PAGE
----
After our night on the water we headed out onto the lake for a morning’s birding. The quality of the birds we saw and were able to photograph was incredible. Two groups of birds were particularly well represented, raptors and hornbills. We enjoyed seeing the Endangered (IUCN) White-crowned Hornbill along with Bushy-crested Hornbill, Wreathed Hornbill, Great Hornbill, and Oriental Pied Hornbill – all spectacular birds. Some of the raptor highlights included multiple individuals of Lesser Fish Eagle, White-bellied Sea Eagle, Western Osprey, Crested Serpent Eagle, Crested Honey Buzzard (migrant and resident forms), Crested Goshawk, and a brief Wallace’s Hawk-Eagle. Other birds seen from the boat included Black-capped Kingfisher, Blue-eared Kingfisher, Chestnut-breasted Malkoha, Sooty Barbet, White-bellied Munia, and Rufous-bellied Swallow. Crested Jay, Bamboo Woodpecker, and Orange-breasted Trogons were all heard but seen on this occasion. It was a fantastic morning on the water, set in that lovely scenery again.

We spent the afternoon traveling across the south Thailand peninsula to the town on Tha Sala, our base for the next three nights to allow us ample time to explore the wonderful Khao Luang (Krung Ching) National Park.

Day 7, 7th March 2020. Khao Luang (Krung Ching) National Park

We reached the halfway point of the tour and had another wonderful day of birding, full of great surprises. It was a hot and humid day, but we pushed through it and found several really high-quality birds, one of the best being the pair of the glowingly bright Green Broadbill that gave some very good and relatively low views, even allowing for a few photographs to be taken.

We also had good views of the shy Black-throated Babbler and of a very showy and long-tailed male Blyth’s Paradise Flycatcher, nothing to be sniffed at! Several other birds were noted in the jungle, such as Rufous Piculet, Moustached Babbler, Chestnut-winged Babbler, Grey-headed Babbler, Hairy-backed Bulbul, Ochraceous Bulbul, Raffles’s Malkoha, White-crowned Hornbill, Black-and-yellow Broadbill, Malayan Banded Pitta, Rufous-winged Philentoma, and Spectacled Spiderhunter.

Southern Thailand Trip ReportThe color of Green Broadbill is just striking, and we had such great views.

The open area outside the forest trails was also busy with a fruiting tree attracting birds like Golden-whiskered Barbet, Blue-eared Barbet, Yellow-vented Flowerpecker, Spectacled Bulbul, Asian Red-eyed Bulbul, Black-crested Bulbul, Grey-breasted Spiderhunter, and Thick-billed Green Pigeon, with Asian Emerald Cuckoo, Wallace’s Hawk-Eagle, Black Baza, and best of all Banded Kingfisher all also present. Interestingly the usually shy kingfisher was nesting in a termite mound near the campsite, and the pair gave some great views.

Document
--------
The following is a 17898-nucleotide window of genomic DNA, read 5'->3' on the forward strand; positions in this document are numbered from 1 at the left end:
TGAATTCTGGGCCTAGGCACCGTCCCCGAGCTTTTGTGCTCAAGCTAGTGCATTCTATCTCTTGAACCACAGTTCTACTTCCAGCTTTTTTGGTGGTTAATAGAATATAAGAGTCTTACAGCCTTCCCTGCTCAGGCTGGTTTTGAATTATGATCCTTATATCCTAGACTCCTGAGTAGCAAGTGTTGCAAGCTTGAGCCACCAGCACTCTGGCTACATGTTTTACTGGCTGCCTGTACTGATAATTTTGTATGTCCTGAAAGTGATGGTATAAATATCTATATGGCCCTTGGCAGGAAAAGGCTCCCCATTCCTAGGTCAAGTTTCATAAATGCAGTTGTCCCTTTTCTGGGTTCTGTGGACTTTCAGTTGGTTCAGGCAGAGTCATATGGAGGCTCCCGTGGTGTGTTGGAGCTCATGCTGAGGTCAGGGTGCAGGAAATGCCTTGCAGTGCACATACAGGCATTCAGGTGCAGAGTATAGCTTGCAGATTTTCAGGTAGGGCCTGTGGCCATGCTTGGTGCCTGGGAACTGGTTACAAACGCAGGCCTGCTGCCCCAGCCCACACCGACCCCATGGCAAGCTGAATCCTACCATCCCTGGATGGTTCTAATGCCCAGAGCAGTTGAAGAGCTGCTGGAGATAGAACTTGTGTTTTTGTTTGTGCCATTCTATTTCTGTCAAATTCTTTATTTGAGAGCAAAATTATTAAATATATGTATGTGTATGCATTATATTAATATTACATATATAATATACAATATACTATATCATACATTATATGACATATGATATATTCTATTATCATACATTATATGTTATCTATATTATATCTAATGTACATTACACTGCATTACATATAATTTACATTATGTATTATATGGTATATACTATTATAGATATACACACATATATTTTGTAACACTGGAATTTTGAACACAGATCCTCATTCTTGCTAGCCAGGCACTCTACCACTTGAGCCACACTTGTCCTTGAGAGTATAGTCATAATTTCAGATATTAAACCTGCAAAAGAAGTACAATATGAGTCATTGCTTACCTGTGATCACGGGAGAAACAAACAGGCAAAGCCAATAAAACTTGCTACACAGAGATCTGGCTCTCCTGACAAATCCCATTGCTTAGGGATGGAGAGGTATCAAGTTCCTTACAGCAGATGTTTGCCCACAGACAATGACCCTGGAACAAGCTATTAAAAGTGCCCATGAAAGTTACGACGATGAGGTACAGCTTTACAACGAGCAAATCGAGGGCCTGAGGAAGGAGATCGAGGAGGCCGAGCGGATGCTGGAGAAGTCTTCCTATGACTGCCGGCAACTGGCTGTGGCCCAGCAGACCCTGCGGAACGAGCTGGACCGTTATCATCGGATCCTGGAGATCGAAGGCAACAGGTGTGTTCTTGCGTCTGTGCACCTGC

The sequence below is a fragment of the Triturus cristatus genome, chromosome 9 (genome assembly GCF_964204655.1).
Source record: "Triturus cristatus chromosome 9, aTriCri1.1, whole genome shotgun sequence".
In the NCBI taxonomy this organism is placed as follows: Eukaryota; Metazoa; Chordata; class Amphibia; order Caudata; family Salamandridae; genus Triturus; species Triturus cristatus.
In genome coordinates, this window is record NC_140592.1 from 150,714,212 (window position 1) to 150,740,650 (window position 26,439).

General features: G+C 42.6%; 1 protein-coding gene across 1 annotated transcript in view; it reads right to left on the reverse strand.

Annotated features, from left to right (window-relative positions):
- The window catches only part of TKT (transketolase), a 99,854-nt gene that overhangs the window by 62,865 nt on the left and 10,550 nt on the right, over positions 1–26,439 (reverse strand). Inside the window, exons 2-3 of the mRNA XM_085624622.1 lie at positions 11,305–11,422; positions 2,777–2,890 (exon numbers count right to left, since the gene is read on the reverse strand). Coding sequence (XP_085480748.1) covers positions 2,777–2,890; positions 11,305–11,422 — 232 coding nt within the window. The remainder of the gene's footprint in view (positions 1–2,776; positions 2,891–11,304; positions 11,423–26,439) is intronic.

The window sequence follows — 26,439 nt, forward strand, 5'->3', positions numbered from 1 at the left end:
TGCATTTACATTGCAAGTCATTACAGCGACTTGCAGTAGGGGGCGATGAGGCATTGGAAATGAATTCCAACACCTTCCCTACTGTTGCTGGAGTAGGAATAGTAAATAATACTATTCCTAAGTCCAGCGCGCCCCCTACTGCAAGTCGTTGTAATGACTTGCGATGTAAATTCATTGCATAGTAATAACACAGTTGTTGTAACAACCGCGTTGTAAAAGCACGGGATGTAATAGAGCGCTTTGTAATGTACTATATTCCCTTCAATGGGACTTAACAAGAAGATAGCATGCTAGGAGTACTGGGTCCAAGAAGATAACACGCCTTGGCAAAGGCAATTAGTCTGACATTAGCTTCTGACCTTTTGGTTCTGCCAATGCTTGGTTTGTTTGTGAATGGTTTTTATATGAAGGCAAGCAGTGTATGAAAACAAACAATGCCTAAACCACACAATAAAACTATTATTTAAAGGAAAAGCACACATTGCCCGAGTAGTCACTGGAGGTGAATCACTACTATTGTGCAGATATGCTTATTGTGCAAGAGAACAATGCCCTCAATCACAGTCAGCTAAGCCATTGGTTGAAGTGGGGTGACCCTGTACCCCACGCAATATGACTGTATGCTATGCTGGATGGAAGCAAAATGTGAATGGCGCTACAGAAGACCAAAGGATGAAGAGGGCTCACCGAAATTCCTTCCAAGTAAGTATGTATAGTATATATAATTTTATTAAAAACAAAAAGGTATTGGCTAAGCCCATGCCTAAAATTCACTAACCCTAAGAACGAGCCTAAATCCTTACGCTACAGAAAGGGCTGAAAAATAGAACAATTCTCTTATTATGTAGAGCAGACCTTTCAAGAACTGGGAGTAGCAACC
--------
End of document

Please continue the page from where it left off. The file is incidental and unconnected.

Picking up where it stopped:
Day 8, 8th March 2020. Khao Luang (Krung Ching) National Park

We spent the majority of the day back in Khao Luang National Park, where we had repeated views of some of the birds seen the previous day, getting better views of some, such as Black-throated Babbler, Moustached Babbler, White-crowned Hornbill, Black-and-yellow Broadbill, Wallace’s Hawk-Eagle, and Golden-whiskered Barbet. However, we also found some new birds, and one of the most exciting was the rare Maroon-breasted Philentoma, which gave some incredible, close views. We also found Scarlet-rumped Trogon, Blue-winged Leafbird, Chestnut-breasted Malkoha, Large Woodshrike, Grey-cheeked Bulbul, and Fluffy-backed Tit-Babbler.

Southern Thailand Trip ReportThe rare (in Thailand) Maroon-breasted Philentoma gave us some simply incredible views.

Southern Thailand Trip ReportWe were thrilled to find a close, perched White-crowned Hornbill while in the forest.

Day 9, 9th March 2020. Khao Luang (Krung Ching) National Park and travel to Thale Noi

We had a final morning birding the entrance road into Khao Luang National Park. It was very busy, with several new species for the trip encountered and some giving good photo opportunities too. Some of the highlights included Red-billed Malkoha, Chestnut-breasted Malkoha, Raffles’s Malkoha, Black-and-yellow Broadbill, Black Baza, Banded Bay Cuckoo, Oriental Dollarbird, Scarlet Minivet, Lesser Cuckooshrike, Bronzed Drongo, Great Iora, Ruby-cheeked Sunbird, Red-throated Sunbird, Crimson Sunbird, Spectacled Spiderhunter, Grey-breasted Spiderhunter, Blue-winged Leafbird, Lesser Green Leafbird, and Greater Green Leafbird.